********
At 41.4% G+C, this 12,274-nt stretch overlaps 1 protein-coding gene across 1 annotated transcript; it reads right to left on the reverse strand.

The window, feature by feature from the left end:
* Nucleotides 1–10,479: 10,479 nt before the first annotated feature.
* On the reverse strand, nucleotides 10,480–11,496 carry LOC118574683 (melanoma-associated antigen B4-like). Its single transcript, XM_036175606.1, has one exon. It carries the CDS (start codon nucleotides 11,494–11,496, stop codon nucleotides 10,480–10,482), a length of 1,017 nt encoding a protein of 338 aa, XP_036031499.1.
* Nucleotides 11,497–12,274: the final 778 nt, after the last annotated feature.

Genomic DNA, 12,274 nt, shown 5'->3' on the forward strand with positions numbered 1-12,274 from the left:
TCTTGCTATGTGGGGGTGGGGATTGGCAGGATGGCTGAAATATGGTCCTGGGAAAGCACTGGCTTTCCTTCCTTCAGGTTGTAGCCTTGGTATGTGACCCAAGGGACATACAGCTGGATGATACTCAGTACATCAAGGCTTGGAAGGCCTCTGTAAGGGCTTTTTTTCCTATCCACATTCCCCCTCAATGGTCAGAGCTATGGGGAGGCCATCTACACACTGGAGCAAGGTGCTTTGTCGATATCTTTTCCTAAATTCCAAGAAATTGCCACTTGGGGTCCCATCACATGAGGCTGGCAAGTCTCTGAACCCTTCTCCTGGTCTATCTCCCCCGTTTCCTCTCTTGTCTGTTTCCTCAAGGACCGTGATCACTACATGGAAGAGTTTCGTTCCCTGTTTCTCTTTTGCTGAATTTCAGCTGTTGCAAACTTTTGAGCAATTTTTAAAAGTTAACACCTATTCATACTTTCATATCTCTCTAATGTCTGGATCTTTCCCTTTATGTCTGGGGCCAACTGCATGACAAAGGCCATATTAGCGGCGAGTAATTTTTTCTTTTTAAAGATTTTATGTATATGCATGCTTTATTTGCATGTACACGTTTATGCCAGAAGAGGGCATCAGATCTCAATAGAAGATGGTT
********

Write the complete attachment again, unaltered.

At 41.4% G+C, this 12,274-nt stretch overlaps 1 protein-coding gene across 1 annotated transcript; it reads right to left on the reverse strand.

The window, feature by feature from the left end:
* Nucleotides 1–10,479: 10,479 nt before the first annotated feature.
* On the reverse strand, nucleotides 10,480–11,496 carry LOC118574683 (melanoma-associated antigen B4-like). Its single transcript, XM_036175606.1, has one exon. It carries the CDS (start codon nucleotides 11,494–11,496, stop codon nucleotides 10,480–10,482), a length of 1,017 nt encoding a protein of 338 aa, XP_036031499.1.
* Nucleotides 11,497–12,274: the final 778 nt, after the last annotated feature.

Genomic DNA, 12,274 nt, shown 5'->3' on the forward strand with positions numbered 1-12,274 from the left:
TCTTGCTATGTGGGGGTGGGGATTGGCAGGATGGCTGAAATATGGTCCTGGGAAAGCACTGGCTTTCCTTCCTTCAGGTTGTAGCCTTGGTATGTGACCCAAGGGACATACAGCTGGATGATACTCAGTACATCAAGGCTTGGAAGGCCTCTGTAAGGGCTTTTTTTCCTATCCACATTCCCCCTCAATGGTCAGAGCTATGGGGAGGCCATCTACACACTGGAGCAAGGTGCTTTGTCGATATCTTTTCCTAAATTCCAAGAAATTGCCACTTGGGGTCCCATCACATGAGGCTGGCAAGTCTCTGAACCCTTCTCCTGGTCTATCTCCCCCGTTTCCTCTCTTGTCTGTTTCCTCAAGGACCGTGATCACTACATGGAAGAGTTTCGTTCCCTGTTTCTCTTTTGCTGAATTTCAGCTGTTGCAAACTTTTGAGCAATTTTTAAAAGTTAACACCTATTCATACTTTCATATCTCTCTAATGTCTGGATCTTTCCCTTTATGTCTGGGGCCAACTGCATGACAAAGGCCATATTAGCGGCGAGTAATTTTTTCTTTTTAAAGATTTTATGTATATGCATGCTTTATTTGCATGTACACGTTTATGCCAGAAGAGGGCATCAGATCTCAATAGAAGATGGTT